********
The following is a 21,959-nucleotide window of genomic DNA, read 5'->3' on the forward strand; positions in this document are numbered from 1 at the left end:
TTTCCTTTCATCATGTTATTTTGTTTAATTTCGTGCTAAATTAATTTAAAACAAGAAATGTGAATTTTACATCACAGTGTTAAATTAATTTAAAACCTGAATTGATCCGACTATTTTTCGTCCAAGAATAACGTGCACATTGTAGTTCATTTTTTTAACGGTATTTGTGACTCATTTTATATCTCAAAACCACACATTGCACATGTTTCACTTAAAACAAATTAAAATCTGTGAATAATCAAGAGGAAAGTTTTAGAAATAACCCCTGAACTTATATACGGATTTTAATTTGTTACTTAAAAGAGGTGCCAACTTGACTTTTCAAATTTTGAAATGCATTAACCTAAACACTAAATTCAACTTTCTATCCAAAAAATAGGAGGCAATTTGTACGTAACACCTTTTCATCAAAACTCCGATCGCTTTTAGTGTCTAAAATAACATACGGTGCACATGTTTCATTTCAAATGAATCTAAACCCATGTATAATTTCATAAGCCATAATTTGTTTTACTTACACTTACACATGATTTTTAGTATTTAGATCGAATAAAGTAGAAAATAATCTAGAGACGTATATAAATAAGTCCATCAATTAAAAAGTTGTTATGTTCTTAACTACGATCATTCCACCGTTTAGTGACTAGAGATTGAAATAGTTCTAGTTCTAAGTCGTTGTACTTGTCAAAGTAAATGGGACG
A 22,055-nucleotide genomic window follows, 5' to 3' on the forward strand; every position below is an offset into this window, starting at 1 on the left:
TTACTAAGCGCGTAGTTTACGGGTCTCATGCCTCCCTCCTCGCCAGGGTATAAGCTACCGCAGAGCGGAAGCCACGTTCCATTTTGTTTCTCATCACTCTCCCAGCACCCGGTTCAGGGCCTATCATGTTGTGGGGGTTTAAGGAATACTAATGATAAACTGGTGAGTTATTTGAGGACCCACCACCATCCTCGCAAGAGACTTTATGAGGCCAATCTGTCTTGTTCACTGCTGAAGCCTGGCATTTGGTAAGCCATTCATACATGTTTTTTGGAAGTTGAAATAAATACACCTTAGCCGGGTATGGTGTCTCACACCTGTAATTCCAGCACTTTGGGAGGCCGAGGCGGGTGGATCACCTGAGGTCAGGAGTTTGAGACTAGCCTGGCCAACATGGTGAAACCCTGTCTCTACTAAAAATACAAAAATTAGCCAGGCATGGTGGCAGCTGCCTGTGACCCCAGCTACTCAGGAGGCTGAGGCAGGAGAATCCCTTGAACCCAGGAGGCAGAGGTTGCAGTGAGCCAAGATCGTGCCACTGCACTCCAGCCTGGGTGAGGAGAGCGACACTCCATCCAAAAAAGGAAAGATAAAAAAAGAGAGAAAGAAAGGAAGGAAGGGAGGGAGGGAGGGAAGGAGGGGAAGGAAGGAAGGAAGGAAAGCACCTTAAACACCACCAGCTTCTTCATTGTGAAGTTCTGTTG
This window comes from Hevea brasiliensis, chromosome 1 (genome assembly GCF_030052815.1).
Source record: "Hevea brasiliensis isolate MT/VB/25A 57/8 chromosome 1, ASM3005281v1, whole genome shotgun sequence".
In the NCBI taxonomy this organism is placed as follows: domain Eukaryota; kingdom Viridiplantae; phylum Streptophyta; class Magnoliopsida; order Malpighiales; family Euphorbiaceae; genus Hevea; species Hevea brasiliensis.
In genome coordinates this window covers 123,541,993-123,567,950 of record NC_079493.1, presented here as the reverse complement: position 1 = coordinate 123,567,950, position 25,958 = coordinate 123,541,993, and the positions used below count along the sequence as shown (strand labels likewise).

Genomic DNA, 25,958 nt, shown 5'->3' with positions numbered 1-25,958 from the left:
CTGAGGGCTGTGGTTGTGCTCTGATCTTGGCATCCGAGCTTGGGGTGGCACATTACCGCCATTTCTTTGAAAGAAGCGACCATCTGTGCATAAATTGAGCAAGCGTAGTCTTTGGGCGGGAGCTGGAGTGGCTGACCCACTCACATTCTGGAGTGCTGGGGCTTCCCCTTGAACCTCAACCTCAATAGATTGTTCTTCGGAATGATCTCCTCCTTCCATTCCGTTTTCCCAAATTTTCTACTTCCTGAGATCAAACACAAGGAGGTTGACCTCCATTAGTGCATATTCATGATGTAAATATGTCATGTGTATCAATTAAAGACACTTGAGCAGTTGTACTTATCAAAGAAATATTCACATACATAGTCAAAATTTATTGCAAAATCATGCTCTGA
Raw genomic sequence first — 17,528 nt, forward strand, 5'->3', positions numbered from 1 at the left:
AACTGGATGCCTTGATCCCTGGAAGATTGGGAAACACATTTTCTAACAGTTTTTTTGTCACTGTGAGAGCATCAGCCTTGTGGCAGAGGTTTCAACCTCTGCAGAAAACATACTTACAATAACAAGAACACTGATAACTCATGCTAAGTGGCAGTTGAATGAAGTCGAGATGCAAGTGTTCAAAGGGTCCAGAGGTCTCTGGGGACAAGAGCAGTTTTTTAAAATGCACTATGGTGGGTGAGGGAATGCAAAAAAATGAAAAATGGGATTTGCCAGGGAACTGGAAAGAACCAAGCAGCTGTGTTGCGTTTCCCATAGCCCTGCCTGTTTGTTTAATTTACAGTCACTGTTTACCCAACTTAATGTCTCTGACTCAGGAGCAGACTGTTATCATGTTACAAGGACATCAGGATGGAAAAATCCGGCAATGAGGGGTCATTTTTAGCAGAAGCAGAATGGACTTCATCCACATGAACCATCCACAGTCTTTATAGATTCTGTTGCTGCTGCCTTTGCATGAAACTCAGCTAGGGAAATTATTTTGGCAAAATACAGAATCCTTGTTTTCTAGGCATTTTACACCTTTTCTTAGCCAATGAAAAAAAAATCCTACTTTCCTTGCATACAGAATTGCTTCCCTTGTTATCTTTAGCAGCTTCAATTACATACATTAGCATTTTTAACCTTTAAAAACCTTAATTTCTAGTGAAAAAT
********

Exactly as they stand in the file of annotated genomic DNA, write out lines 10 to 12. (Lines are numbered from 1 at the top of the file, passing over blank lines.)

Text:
CTGAGGGCTGTGGTTGTGCTCTGATCTTGGCATCCGAGCTTGGGGTGGCACATTACCGCCATTTCTTTGAAAGAAGCGACCATCTGTGCATAAATTGAGCAAGCGTAGTCTTTGGGCGGGAGCTGGAGTGGCTGACCCACTCACATTCTGGAGTGCTGGGGCTTCCCCTTGAACCTCAACCTCAATAGATTGTTCTTCGGAATGATCTCCTCCTTCCATTCCGTTTTCCCAAATTTTCTACTTCCTGAGATCAAACACAAGGAGGTTGACCTCCATTAGTGCATATTCATGATGTAAATATGTCATGTGTATCAATTAAAGACACTTGAGCAGTTGTACTTATCAAAGAAATATTCACATACATAGTCAAAATTTATTGCAAAATCATGCTCTGA
Raw genomic sequence first — 17,528 nt, forward strand, 5'->3', positions numbered from 1 at the left:
AACTGGATGCCTTGATCCCTGGAAGATTGGGAAACACATTTTCTAACAGTTTTTTTGTCACTGTGAGAGCATCAGCCTTGTGGCAGAGGTTTCAACCTCTGCAGAAAACATACTTACAATAACAAGAACACTGATAACTCATGCTAAGTGGCAGTTGAATGAAGTCGAGATGCAAGTGTTCAAAGGGTCCAGAGGTCTCTGGGGACAAGAGCAGTTTTTTAAAATGCACTATGGTGGGTGAGGGAATGCAAAAAAATGAAAAATGGGATTTGCCAGGGAACTGGAAAGAACCAAGCAGCTGTGTTGCGTTTCCCATAGCCCTGCCTGTTTGTTTAATTTACAGTCACTGTTTACCCAACTTAATGTCTCTGACTCAGGAGCAGACTGTTATCATGTTACAAGGACATCAGGATGGAAAAATCCGGCAATGAGGGGTCATTTTTAGCAGAAGCAGAATGGACTTCATCCACATGAACCATCCACAGTCTTTATAGATTCTGTTGCTGCTGCCTTTGCATGAAACTCAGCTAGGGAAATTATTTTGGCAAAATACAGAATCCTTGTTTTCTAGGCATTTTACACCTTTTCTTAGCCAATGAAAAAAAAATCCTACTTTCCTTGCATACAGAATTGCTTCCCTTGTTATCTTTAGCAGCTTCAATTACATACATTAGCATTTTTAACCTTTAAAAACCTTAATTTCTAGTGAAAAAT